The Future of Information Discovery

I recently attended the third annual workshop on Human Computer Interaction and Information retrieval ( HCIR 2009) in Washington DC together with my colleague Lina. This is the first in a series of blog posts about what happened at the workshop. First up is the keynote about the Future of Information Discovery, by Ben Shneiderman.

Ben Shneiderman, professor at the University of Maryland and founding director of the Human Computer Interaction Laboratory held the workshop keynote. He started off by talking about what he called the elephant in the room, Google. Because whenever you talk about search these days you have to talk about Google. Google has become the baseline for search and the system that users relate other search experiences to. Almost all of our customers’ users has in one way or another asked “why can’t our intranet be more like Google?” (Read more about expectations to Googlify the company in a previous blog post by Mickel. You can also download the slides to Ben Shneidermans keynote presentation.)

As Ben Shneiderman said, Google does actually do the job, finding facts work. However searching for information can be dangerous. Google does well on handling simple fact-finding tasks but we need better tools to handle other types of searches such as:

  • Extended fact finding tasks where the queries are often vague
  • Tasks involving exploration of availability where the requested results can be vague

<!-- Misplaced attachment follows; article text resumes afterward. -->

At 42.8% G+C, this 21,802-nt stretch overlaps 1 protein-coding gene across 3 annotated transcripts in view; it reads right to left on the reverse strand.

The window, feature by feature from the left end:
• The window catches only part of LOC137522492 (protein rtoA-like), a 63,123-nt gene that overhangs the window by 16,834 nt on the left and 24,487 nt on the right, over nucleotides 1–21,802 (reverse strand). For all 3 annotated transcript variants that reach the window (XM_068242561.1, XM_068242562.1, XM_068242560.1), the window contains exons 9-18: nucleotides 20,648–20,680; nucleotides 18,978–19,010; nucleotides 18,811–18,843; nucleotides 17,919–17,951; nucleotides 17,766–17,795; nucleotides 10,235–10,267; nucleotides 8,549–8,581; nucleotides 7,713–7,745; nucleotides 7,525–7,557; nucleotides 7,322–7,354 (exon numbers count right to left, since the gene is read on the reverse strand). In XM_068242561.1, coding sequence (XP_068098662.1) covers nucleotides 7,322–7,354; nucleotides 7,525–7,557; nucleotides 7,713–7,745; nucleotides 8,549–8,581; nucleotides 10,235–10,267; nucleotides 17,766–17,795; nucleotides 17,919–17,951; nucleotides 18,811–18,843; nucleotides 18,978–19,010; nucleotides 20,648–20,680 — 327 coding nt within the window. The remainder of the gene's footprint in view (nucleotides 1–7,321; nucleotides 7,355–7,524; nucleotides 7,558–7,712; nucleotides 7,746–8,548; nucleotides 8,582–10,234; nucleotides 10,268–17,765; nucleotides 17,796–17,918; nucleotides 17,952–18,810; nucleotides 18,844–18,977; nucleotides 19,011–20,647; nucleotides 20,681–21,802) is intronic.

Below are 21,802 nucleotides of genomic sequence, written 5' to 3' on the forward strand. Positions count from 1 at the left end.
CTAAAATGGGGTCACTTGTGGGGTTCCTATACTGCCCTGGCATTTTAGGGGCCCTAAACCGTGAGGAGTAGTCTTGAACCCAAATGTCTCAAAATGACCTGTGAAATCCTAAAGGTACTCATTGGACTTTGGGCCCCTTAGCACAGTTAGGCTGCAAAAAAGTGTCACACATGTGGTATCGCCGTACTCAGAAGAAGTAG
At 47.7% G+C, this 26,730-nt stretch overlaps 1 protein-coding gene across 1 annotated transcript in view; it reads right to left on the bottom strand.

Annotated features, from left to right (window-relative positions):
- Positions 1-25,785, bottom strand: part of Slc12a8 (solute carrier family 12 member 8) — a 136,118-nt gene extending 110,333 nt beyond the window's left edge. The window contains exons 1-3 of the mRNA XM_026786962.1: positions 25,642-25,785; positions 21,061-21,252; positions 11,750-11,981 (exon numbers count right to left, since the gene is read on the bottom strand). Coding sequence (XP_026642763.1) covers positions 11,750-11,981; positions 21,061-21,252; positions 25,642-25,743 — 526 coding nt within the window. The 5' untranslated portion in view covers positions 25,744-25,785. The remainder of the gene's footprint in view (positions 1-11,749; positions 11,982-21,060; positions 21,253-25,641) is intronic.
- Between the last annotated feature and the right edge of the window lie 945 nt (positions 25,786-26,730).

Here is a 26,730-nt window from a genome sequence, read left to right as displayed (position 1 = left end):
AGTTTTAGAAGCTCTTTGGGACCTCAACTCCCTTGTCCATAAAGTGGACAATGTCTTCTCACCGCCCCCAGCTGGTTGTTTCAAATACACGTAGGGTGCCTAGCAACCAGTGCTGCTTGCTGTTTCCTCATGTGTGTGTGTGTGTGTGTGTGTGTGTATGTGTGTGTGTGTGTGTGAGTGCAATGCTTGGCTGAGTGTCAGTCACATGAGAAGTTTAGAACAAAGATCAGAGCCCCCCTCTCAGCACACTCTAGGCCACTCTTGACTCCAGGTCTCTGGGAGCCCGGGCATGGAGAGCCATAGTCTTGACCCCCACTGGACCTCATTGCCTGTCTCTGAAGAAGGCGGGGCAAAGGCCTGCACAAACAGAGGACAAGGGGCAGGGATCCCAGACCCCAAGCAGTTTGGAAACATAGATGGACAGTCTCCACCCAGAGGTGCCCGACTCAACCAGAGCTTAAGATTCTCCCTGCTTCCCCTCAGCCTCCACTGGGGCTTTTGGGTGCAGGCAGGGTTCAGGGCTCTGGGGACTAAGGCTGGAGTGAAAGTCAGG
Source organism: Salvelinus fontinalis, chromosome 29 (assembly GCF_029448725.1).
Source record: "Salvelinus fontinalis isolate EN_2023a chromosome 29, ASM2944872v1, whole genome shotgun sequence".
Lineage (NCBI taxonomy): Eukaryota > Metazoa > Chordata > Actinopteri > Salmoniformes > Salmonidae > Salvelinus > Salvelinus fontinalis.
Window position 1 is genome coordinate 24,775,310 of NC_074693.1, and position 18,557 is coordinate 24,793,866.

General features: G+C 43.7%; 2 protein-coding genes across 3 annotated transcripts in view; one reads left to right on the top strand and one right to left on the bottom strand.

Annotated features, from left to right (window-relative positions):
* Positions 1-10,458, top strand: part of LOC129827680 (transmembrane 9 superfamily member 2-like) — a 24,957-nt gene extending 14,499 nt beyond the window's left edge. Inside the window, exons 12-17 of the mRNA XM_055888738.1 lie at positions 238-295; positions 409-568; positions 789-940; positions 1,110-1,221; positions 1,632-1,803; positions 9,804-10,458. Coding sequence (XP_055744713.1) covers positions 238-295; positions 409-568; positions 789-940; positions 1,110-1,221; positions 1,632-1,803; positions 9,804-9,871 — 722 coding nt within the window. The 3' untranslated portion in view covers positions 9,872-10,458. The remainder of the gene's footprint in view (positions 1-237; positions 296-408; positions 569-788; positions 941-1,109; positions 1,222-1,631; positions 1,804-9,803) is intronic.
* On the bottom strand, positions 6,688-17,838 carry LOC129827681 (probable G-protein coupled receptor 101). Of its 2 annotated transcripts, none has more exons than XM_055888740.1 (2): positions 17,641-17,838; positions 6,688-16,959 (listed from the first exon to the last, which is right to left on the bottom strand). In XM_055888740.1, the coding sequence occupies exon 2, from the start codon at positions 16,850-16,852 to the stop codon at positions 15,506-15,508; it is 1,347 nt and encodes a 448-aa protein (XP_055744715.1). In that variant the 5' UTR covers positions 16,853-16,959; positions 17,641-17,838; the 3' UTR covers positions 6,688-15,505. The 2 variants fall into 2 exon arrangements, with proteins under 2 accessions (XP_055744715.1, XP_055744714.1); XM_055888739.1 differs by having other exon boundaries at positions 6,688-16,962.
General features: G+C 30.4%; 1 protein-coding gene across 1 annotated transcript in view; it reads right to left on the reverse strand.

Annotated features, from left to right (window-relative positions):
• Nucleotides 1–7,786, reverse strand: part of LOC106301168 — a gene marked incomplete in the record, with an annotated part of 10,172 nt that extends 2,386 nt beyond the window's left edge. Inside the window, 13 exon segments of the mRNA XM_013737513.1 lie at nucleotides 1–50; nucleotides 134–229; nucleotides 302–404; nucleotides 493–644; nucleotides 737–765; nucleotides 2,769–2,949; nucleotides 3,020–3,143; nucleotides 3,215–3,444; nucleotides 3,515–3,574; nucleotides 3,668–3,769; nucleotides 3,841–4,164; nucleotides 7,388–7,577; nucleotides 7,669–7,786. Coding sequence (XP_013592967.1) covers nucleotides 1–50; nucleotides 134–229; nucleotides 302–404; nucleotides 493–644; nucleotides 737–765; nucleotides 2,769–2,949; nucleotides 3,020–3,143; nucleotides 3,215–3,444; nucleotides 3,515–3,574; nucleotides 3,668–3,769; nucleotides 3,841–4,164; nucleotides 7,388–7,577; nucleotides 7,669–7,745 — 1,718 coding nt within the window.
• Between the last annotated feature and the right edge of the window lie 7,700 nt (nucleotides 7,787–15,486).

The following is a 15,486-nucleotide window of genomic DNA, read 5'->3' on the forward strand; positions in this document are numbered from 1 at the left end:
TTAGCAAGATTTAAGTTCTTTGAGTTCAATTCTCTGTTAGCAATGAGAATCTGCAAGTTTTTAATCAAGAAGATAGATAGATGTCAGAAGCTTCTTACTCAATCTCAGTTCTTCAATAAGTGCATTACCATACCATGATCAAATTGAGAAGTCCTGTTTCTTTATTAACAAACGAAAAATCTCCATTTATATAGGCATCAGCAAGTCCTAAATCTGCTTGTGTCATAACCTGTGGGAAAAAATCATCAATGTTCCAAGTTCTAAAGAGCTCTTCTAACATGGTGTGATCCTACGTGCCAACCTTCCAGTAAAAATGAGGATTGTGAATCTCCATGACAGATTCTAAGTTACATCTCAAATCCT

• Open ended browsing and problem analysis where there can be hidden assumptions
  • Mismatch between the users information needs and the available metadata which will require exhaustive searching.

One of the points that I appreciated the most in this keynote was that systems that support searching for information not only need to support simple known-item searches, which Google does well. They also need to support other things:

  • Helping users enrich query formulation
  • Expanding result management
  • Enable long-term effort
  • Enhance collaboration

I am especially pleased by this statement since these are some of the important issues that we are working with in our customer projects. You will also learn more about query formulation in one of our upcoming blog posts from HCIR.

Supporting these cases are important for supporting users in their information seeking tasks and, according to Shneiderman, this should also be done while enabling users to deal with specific cases of search, concerning:

  • Completeness – Do I have all the information on a specific topic? This is especially important in for example legal or medical cases.
  • Absence of information – proving non-existence of information is very difficult but needed when applying for a patent or registering a trademark.
  • Outliers – making unexpected connections between information and finding and learning new  things that you would not have expected to find.
  • Bridging – Connecting different disciplines with each other.

This is very important because when users search the goal is not the information itself. No users go to a search interface just for the fun of searching for information. They need the information for a purpose. Search therefore needs to support things such as decision-making, collaboration, innovation and societal improvement. Search will only be of true value to users when it not only searches the simple fact-finding tasks but when it helps users solve the real problems in the real world. And good tools can force people to reframe their thinking and see things in a different light. That is the kind of tools that we should be designing.